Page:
Professor Robert Stern’s main interests in the history of philosophy are 19th-century post-Kantian German philosophy, especially Hegel. In contemporary philosophy, he focuses on epistemology, metaphysics, ethics, and political philosophy. His current work centres around the Danish philosopher and theologian K. E. Løgstrup, as well as around Martin Luther viewed from a philosophical perspective.
Daniel Breazeale has been at the University of Kentucky since 1971. He specializes in German philosophy from Kant to Nietzsche, with a research focus on post-Kantian idealism and the philosophy of J. G. Fichte. Other interests include existentialism, skepticism, and social and political philosophy.
Professor Naas teaches courses in philosophy and comparative literature and conducts research in the areas of ancient Greek philosophy and contemporary French philosophy. He has edited, translated, and written on a number of the works of Jacques Derrida.
Julia Staffel specializes in formal epistemology and traditional epistemology, and her work also relates to issues in philosophical logic, philosophy of mind and the philosophy of science. In this talk she will argue that there is a large class of rationality judgments we routinely endorse that fall neither into the category of doxastic nor the category of propositional rationality.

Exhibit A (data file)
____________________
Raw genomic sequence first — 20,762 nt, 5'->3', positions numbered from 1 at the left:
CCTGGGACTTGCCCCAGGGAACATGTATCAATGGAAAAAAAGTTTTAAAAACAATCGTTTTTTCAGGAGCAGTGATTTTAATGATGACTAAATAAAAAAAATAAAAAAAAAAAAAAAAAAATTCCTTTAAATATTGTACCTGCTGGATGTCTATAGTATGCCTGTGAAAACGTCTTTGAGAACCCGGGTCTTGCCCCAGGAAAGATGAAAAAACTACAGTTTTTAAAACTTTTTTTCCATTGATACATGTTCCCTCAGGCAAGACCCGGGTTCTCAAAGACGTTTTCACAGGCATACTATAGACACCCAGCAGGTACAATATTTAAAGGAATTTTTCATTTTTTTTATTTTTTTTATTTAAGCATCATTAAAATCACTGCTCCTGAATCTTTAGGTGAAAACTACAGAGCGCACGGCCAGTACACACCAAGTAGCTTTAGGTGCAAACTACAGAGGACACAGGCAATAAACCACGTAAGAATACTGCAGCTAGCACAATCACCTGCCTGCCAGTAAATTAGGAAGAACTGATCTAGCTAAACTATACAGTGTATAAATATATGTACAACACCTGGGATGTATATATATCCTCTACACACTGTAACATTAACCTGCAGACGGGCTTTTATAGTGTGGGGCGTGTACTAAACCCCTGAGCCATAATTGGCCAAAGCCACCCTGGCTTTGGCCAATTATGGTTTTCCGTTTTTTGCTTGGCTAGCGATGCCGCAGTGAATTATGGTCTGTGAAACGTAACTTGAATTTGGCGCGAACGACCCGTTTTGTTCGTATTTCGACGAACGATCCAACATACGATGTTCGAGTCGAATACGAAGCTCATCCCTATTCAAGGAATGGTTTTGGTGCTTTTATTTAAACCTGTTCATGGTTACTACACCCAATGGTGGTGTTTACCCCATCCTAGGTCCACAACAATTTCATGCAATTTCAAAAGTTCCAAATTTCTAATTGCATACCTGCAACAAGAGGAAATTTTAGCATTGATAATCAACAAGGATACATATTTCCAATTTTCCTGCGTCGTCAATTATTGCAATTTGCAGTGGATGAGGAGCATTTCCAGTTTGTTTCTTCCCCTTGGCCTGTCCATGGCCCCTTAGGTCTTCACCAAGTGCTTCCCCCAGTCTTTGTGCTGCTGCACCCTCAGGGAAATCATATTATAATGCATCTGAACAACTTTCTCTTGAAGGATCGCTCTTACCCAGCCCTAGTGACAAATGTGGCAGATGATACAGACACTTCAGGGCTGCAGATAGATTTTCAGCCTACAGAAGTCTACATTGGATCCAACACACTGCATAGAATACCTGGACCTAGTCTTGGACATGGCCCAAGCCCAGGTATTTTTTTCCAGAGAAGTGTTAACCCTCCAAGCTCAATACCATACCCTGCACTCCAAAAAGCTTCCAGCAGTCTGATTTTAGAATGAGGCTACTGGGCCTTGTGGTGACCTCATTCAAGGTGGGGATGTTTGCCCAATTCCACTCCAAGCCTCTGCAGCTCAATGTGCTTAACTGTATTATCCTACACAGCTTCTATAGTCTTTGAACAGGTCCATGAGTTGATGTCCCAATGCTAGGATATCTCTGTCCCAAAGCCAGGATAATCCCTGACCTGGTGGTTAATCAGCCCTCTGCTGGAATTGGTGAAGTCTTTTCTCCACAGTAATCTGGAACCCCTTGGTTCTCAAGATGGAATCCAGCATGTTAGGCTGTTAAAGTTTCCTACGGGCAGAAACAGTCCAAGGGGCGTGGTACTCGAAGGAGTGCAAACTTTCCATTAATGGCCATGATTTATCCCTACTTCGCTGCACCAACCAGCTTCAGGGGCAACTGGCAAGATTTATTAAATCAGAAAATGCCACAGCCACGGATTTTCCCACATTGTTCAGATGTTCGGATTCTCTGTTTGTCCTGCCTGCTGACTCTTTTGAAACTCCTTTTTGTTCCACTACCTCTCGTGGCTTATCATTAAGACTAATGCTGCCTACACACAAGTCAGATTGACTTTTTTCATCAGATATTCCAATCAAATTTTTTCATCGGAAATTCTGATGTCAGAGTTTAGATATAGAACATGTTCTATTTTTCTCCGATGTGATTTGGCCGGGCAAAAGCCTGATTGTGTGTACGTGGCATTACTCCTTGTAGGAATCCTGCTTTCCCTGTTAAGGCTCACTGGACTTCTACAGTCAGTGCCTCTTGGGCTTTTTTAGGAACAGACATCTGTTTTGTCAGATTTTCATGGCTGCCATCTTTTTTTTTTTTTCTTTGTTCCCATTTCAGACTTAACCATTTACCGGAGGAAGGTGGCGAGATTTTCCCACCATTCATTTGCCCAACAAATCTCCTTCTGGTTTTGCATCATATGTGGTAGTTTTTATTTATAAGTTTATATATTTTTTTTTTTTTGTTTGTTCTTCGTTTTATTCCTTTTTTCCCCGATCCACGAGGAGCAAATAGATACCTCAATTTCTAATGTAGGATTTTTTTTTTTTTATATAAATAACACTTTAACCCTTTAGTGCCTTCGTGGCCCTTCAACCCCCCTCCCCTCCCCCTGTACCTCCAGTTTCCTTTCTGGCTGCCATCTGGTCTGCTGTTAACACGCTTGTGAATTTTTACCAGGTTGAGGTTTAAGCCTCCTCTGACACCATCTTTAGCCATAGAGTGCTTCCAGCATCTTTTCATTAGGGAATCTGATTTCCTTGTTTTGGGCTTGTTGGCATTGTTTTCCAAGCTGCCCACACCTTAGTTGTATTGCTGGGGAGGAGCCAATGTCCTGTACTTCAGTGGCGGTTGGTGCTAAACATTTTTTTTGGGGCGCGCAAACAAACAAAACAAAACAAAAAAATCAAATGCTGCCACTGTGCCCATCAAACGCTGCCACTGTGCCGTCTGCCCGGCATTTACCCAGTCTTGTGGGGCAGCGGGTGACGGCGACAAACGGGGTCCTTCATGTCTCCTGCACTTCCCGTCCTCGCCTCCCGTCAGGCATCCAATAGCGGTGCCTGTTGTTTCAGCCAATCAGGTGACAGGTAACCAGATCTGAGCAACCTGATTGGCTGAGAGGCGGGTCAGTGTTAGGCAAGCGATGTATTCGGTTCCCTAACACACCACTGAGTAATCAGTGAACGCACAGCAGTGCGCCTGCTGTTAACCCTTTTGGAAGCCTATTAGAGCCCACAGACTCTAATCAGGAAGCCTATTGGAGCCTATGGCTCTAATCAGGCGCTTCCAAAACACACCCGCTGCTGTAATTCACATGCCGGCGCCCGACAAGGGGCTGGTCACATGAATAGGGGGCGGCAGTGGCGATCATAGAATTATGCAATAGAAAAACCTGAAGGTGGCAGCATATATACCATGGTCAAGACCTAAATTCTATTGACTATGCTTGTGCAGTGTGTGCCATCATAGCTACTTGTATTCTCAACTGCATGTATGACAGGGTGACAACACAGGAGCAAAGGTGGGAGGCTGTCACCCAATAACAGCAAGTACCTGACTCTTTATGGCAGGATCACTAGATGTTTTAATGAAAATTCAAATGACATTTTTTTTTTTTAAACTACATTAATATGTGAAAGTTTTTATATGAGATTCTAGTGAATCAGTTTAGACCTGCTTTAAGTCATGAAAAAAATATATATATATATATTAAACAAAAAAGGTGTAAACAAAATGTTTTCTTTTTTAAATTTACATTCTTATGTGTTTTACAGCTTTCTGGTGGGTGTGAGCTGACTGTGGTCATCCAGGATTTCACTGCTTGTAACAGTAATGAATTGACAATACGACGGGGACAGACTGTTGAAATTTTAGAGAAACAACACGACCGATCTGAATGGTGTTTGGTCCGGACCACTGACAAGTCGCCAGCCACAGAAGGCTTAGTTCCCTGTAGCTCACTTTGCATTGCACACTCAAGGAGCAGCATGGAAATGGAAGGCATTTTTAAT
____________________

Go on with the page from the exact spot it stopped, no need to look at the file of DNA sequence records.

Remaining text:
New work on the concept of hylomorphism in Aristotle, featuring talks by Mary Louise Gill, David Charles, and others.
Professor Sedley’s research is in 1st century BC philosophy and Plato’s Phaedo. His publications include Creationism and its Critics in Antiquity, 2007 (Berkeley) and The Midwife of Platonism: Text and Subtext in Plato’s Theaetetus, 2004 (Oxford).
This year’s Alexander Lecture welcomes Christopher Mole, Chair of the Programme in Cognitive Systems at UBC where he also teaches in the Department of Philosophy. Professor Mole will deliver a talk on “Dynamic Semantics, Embodied Syntax, and the Evidence of Sign-Language Aphasia”
Mark UNESCO World Philosophy Day with a lecture by Miranda Fricker of CUNY’s Graduate Center. Professor Fricker’s research includes feminist philosophy, social epistemology, and moral philosophy.
Professor Roberts’ areas of specialization are formal semantics and pragmatics. She has been working on long-term projects that pertain to projective meaning and natural language metaphysics. She will deliver a talk titled “The Character of Epistemic Modals in Natural Language: Evidential Indexicals.”
The group welcomes Gregor Moder, assistant professor on the Faculty of Arts at the University of Ljubljana, who will deliver a talk titled “Death and Finality: Hegel versus Spinoza.”
Professor Pautz’s current research project is a “consciousness-first” program in the philosophy of mind. His book, Perception: How Mind Connects to World is forthcoming from Routledge Press.
Professor Greenberg’s research is oriented around language, mind, and depiction. His publications include “Beyond Resemblance”, in Philosophical Review (2013), and “Varieties of Iconicity”, in a special issue of the Review of Philosophy and Psychology (2015).